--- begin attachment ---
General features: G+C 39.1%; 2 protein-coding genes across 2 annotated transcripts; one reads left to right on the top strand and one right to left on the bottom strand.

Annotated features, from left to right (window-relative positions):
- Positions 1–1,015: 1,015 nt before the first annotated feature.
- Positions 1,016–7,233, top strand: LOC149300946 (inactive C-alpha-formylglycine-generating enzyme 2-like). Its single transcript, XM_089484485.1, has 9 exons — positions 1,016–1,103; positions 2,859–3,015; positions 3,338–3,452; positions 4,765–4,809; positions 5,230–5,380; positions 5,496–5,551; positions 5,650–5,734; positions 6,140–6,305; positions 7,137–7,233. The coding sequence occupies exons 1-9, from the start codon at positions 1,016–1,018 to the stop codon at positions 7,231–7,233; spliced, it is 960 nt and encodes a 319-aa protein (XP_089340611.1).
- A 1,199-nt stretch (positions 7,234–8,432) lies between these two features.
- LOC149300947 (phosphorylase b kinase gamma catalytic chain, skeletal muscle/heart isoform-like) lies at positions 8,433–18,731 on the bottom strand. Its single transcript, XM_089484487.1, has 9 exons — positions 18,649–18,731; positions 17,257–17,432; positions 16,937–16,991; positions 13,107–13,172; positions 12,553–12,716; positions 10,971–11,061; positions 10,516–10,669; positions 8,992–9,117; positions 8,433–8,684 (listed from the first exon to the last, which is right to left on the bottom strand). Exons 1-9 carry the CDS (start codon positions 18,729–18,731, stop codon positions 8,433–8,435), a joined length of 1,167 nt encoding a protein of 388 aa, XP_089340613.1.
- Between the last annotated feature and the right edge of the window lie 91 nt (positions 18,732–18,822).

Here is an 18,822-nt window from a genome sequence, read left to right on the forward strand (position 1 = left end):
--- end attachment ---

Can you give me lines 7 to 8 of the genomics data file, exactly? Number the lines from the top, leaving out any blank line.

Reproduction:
- Between the last annotated feature and the right edge of the window lie 91 nt (positions 18,732–18,822).

Here is an 18,822-nt window from a genome sequence, read left to right on the forward strand (position 1 = left end):